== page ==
Ways to create easy mealsBy Ann Henderson

Summer heat can dampen the desire for extensive meal preparation. Luckily, there are simple ways to make a tasty, healthy meal without heating up the kitchen. Consider these tips.

Put your slow cooker to work. Pull out the crock pot and prepare ingredients for wraps, salads, and sandwiches.

Use your microwave. It can be used for many quick and healthy meals. For a baked potato bar, cook the potatoes in the microwave. Top with shredded cheese, sour cream, chopped chives, green onions, chili, or other toppings your family enjoys. Or have everyone build their own burrito. Begin by filling a whole-grain flour tortilla with black or refried beans, fresh veggies, peppers, green onions, grated carrots, olives, shredded cheese, etc. Then wrap it up, put it in the microwave, and heat.

Create a main dish salad. Tasty options include Chinese salad, taco salad, or chef’s salad.

Whip up a stove-top dinner. Some include hot sandwiches, fried rice, fajitas, pancakes, French toast, or waffles.

Chop or spiralize raw veggies in advance. Chopped veggies in the fridge make preparing a healthy meal easier, whether it’s a sandwich, salad, quesadilla, omelet, or stir fry. Some favorites include bell peppers, green onions, jicama, celery, carrots, zucchini, and tomatoes.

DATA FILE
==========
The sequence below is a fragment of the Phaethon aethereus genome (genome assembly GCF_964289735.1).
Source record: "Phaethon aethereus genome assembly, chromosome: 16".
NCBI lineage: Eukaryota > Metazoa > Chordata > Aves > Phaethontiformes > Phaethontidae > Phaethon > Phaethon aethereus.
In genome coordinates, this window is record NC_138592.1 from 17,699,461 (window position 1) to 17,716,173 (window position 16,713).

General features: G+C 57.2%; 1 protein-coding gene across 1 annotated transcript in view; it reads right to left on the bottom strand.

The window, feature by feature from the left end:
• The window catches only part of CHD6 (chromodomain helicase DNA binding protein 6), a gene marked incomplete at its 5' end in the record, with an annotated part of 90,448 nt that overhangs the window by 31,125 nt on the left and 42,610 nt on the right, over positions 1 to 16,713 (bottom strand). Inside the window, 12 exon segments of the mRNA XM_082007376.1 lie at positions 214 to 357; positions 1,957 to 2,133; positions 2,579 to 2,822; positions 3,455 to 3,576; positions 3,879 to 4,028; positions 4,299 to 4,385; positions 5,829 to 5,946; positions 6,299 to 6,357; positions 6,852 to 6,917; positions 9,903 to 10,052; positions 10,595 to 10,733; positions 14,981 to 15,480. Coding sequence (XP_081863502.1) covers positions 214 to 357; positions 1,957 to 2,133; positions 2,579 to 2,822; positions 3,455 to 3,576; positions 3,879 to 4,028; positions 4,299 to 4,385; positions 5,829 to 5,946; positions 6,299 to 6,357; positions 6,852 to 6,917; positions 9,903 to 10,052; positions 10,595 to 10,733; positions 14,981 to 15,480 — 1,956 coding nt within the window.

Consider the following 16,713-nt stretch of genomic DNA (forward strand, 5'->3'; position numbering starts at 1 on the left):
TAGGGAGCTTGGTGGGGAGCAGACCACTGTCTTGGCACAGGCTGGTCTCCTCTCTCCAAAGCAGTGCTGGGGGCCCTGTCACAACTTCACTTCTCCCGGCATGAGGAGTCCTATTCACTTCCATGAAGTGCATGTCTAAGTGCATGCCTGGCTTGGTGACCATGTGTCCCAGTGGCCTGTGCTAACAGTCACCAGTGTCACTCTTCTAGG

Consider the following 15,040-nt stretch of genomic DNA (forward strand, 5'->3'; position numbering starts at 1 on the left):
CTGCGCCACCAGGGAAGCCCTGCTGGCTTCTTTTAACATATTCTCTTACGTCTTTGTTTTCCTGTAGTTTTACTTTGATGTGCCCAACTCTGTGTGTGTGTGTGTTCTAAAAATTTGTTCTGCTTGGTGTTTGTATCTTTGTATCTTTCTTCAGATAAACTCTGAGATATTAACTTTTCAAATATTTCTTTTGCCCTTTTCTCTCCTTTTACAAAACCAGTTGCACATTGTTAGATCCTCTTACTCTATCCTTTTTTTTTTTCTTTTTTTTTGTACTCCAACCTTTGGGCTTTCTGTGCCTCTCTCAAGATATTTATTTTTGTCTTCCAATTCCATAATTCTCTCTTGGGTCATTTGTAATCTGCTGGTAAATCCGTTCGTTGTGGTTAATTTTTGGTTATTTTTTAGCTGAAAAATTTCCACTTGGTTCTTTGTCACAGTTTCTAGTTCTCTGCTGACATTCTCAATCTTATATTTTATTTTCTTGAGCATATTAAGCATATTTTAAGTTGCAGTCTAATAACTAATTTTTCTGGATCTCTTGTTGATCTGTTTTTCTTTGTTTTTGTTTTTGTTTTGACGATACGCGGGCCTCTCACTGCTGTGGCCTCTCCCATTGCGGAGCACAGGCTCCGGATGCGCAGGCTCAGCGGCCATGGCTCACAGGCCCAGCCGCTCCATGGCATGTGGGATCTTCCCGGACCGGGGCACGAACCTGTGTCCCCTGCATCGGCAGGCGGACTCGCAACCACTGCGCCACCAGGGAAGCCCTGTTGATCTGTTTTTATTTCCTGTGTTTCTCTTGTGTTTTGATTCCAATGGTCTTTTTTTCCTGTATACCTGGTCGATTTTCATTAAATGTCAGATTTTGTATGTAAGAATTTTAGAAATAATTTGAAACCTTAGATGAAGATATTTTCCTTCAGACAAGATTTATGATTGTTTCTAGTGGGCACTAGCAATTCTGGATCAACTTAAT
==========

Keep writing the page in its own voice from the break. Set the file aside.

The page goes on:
Grill it. Heat up the grill instead of the kitchen to cook your favorite vegetables or even fruits.

Use frozen vegetables. They can be quickly added to any meal. They come in a variety of mixes, so you can get many options in just a few bags. Having stir-fry mixes on hand can significantly reduce prep time.

Use convenience products when the price is right and time is tight. It is generally less expensive to prepare foods at home, but pre-cut produce can be a time saver. Weigh the cost to your budget and the time saved to decide if the trade-off is worth it.

Serve a low-fuss fruit salad. Easy options include raspberries, blackberries, blueberries, red and green grapes, bananas, pineapple chunks, strawberries, or apple slices. The fruit can be put in bags ahead of time for easy options at meal time.

Ann Henderson is a Utah State University Extension associate professor.

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